Point Nemo, or the oceanic pole of inaccessibility, is the place in the world where you are furthest from land. There’s really nothing there except plastic particles and old satellites at the bottom of the sea. In fact, the closest humans are astronauts living on the International Space Station.
The location was first calculated in 1992 by a Croatian survey engineer called Hrvoje Lukatela, who pinpointed the spot 1,670 miles (2,688 kilometers) from the nearest land. The exact coordinates are 48°52.6′S 123°23.6′W.
It is named after Captain Nemo, the mysterious, misanthropic, deep sea-dwelling character from Jules Verne’s classic sci-fi novel Twenty Thousand Leagues Under the Sea. The name Nemo itself came from the Latin word for ‘nobody’.
Interestingly, Point Nemo is equidistantly close to (or far from) three different islands. To the north there is Ducie Island, part of the Pitcairn Islands; to the south, Maher Island, part of Antarctica, is the closest land; and 1,670 miles northeast of Point Nemo you will find Motu Nui, one of the Easter Islands, and the closest humans on land.
Yet when the International Space Station passes overhead, the astronauts on board are far, far closer to Point Nemo than Motu Nui. The site and the space station are just under 250 miles (or 400 kilometers) at their closest point.
Due to its isolation, Point Nemo and the surrounding seas are also used for spacecrafts coming back to Earth. It is part of an area known as “spacecraft cemetery”, with the bottom of the ocean littered with hundreds of old satellites and space stations that have fallen there upon re-entry to Earth. In fact, when the International Space Station descends as planned in 2031, it, too, will head to the depths of Point Nemo.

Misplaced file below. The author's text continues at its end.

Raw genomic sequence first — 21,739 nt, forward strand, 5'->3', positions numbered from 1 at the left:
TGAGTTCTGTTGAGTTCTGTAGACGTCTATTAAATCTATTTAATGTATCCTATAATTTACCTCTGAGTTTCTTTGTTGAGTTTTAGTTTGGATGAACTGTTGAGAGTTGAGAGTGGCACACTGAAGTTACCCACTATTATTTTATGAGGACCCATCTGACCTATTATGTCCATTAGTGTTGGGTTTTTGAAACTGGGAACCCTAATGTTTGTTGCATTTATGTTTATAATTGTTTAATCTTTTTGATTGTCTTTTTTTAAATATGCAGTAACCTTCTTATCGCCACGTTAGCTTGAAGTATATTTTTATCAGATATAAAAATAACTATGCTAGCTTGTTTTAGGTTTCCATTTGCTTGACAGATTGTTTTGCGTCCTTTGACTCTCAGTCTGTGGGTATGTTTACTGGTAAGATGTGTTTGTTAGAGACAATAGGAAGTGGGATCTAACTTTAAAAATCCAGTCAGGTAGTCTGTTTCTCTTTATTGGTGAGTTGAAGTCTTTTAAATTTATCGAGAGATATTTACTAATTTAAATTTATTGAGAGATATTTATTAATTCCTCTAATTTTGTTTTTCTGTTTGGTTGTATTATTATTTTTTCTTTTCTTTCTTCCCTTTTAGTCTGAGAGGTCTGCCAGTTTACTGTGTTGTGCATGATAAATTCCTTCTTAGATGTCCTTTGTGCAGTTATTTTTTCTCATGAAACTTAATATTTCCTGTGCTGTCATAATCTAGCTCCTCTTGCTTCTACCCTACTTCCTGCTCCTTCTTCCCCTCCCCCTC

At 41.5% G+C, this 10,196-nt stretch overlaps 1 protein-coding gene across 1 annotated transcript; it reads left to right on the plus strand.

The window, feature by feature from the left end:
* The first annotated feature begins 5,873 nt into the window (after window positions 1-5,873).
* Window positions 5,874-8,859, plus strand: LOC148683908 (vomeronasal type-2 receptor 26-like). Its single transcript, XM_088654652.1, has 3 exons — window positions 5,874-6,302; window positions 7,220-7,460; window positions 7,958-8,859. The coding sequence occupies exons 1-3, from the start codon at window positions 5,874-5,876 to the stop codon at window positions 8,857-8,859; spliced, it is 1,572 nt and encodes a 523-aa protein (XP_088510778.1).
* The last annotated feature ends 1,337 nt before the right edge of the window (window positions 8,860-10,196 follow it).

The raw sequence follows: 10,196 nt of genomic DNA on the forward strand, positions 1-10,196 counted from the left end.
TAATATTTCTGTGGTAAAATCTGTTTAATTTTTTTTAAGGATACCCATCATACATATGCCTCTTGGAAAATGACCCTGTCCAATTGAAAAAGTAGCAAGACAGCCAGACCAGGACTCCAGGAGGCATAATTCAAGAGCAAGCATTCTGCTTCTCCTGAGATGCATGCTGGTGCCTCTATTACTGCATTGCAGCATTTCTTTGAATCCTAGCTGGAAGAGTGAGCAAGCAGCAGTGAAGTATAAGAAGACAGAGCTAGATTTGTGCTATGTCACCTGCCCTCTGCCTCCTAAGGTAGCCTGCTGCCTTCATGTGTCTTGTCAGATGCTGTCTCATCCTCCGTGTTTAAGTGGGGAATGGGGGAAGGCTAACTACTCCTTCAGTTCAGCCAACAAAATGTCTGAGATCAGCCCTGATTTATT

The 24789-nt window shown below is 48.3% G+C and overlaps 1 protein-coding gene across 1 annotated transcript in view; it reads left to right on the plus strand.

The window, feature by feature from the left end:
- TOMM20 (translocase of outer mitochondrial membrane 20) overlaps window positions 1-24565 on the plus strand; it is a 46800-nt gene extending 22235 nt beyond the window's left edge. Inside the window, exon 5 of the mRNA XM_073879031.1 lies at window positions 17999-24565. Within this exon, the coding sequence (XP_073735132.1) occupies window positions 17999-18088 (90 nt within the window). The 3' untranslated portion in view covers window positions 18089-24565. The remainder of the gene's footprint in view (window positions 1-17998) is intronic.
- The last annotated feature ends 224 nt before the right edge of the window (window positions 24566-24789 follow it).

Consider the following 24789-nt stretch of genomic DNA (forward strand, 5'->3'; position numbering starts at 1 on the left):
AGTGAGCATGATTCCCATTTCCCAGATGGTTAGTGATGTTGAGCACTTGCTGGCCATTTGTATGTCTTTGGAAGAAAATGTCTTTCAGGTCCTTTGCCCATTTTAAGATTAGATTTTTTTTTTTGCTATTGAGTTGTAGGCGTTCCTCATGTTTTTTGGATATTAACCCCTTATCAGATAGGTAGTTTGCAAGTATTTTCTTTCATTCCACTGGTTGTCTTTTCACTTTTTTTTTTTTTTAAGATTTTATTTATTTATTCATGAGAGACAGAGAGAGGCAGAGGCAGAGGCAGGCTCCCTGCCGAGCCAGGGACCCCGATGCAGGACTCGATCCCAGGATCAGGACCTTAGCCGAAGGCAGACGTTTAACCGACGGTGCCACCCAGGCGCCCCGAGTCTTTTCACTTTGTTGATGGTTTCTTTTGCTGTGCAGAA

Places like Point Nemo are not just chosen for their isolation from inhabited land, but also that it is out of the way of maritime traffic, and the fact that there is very little natural life of any variety there. It is located within a current known as the South Pacific Gyre, which is known to steer away waters rich in nutrients, resulting in one of the most lifeless areas of the ocean.
Sadly, however, in recent years, the sea at Point Nemo has become increasingly populated with plastic. In 2018, boats competing in the Volvo Ocean Race recorded 26 microplastic particles per cubic meter in samples collected while passing through the location. It’s not as polluted as other parts of the sea, but the fact plastics have drifted even to the most remote point on the planet highlights the extent of its damage to our oceans.